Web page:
Bicanic derives gratification from greenfield builds and said big banks prefer this approach when it comes to financing.

“We take great pride and effort in the design and construction of our retirement residences in order to promote healthier and happier living environments for our residents. You are starting with a clean slate and using all the lessons learned from past projects that we effectively incorporate into every new project, making us smarter and better.”

Second phase of Harmony Hill in Oshawa

Greenwood is working on the second phase of Harmony Hill, which will add another 80 independent living suites to the existing campus of 74 independent living and 132 independent supportive living suites, as well as a large amenity area called Harmony Square. The $26-million investment, to be called The Forest, is scheduled to break ground in the spring and open in the summer of 2018.

Koler Construction Inc., a sister company to Greenwood, will act as construction manager for The Forest. The project is expected to create approximately 200 short‐term construction and skilled labour positions, and Greenwood anticipates 75 full‐ and part‐time employment positions for the entire Harmony Hill campus when it’s fully operational.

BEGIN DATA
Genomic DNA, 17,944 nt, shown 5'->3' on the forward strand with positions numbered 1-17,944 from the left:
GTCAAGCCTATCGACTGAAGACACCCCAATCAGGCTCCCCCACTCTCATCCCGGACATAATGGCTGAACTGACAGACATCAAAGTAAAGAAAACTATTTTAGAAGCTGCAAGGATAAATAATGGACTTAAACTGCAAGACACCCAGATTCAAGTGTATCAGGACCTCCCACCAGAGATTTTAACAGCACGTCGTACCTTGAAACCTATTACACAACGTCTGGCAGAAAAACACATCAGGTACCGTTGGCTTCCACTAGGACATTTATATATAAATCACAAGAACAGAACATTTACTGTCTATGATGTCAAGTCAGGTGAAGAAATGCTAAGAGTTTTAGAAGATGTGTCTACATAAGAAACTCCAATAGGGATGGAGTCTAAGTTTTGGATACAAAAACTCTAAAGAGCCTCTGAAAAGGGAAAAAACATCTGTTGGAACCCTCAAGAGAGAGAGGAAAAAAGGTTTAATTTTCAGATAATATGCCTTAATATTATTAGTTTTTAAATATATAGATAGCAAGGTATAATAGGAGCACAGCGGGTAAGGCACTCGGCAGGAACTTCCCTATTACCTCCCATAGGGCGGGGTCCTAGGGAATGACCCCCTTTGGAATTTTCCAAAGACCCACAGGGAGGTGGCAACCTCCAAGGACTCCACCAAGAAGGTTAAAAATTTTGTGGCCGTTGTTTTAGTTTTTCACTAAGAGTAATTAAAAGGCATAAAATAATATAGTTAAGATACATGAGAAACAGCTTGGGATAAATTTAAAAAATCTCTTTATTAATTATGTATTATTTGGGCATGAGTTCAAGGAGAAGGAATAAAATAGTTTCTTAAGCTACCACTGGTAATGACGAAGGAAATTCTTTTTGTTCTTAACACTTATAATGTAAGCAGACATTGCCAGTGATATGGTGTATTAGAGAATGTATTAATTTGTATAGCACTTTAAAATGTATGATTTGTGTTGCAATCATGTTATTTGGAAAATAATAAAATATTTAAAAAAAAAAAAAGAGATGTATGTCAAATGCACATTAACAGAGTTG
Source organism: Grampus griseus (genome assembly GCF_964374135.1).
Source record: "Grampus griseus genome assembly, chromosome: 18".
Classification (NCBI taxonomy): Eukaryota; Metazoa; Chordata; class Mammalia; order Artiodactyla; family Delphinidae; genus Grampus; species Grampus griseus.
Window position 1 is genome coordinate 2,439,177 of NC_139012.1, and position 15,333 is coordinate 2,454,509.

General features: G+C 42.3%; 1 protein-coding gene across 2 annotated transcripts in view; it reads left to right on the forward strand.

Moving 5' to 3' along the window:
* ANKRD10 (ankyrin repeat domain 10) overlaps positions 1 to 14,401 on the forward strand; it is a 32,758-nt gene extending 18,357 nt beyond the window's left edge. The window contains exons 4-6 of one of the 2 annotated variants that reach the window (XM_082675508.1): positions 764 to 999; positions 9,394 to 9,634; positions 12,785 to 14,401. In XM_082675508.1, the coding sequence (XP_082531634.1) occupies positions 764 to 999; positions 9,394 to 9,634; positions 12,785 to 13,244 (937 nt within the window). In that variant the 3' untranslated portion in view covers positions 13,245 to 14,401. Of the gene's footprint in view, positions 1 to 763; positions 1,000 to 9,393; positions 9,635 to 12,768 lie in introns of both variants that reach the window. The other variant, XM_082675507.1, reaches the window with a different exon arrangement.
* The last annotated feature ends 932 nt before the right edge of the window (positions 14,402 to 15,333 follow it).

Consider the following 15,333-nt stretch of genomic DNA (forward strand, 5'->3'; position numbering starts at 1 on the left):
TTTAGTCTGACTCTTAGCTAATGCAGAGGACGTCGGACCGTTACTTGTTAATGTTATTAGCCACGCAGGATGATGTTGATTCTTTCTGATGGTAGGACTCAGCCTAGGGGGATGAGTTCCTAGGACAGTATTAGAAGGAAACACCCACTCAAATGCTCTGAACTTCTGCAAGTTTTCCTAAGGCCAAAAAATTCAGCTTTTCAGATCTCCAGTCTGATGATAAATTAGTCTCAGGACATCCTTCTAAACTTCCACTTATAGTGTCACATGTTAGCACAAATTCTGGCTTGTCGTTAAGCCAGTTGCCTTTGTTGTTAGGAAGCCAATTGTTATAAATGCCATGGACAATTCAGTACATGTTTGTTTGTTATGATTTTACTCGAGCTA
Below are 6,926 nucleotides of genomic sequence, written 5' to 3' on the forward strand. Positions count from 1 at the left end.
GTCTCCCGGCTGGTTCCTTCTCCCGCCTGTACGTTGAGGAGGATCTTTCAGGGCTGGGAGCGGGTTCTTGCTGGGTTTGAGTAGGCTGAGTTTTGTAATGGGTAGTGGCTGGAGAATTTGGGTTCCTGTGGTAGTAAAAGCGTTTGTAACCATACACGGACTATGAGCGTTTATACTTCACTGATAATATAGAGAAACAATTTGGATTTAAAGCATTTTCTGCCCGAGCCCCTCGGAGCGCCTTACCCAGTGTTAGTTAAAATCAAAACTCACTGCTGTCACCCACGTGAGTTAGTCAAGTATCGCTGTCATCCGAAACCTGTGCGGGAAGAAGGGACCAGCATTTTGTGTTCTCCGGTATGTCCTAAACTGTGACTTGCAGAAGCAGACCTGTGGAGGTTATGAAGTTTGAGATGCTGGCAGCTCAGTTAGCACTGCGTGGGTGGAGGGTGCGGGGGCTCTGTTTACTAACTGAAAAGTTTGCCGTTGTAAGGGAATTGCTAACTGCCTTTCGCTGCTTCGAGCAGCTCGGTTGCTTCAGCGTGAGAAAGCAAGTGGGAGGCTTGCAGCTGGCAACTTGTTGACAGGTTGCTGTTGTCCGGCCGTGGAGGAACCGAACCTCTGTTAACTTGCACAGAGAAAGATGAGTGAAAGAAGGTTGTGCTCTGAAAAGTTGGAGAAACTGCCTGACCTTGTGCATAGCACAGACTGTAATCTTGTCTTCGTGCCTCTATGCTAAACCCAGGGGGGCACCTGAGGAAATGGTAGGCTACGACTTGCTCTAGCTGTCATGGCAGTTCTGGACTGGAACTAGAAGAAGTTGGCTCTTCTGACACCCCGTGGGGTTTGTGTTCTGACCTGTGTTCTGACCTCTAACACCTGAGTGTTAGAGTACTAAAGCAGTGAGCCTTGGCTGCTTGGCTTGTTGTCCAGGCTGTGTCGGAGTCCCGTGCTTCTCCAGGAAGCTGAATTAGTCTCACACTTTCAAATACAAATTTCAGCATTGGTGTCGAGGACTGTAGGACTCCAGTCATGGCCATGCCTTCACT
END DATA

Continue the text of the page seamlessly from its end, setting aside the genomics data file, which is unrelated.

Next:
The Forest will include one- and two-bedroom-plus-den suites ranging in average size from 755 to 1,100 square feet respectively. They’ll include full kitchens with appliances, in‐suite laundry and balconies, and residents will control the temperature of the suites.

“Greenwood’s commitment to environmental sustainability will see the building’s design incorporate energy-efficient LED lighting throughout, and the use of innovative components including light gauge steel joist, HVAC and building automation systems,” said Bicanic.

Amenities will include a large party room, indoor and outdoor lounge areas, and an underground level incorporating 55 underground parking spaces and private storage lockers for residents. Forest residents will have access to the full complement of amenities in Harmony Square, including a bistro, pub, swimming pool, formal dining room, outdoor terrace, spa, nursery and theatre. The phases will be connected via a third storey walkway bridge.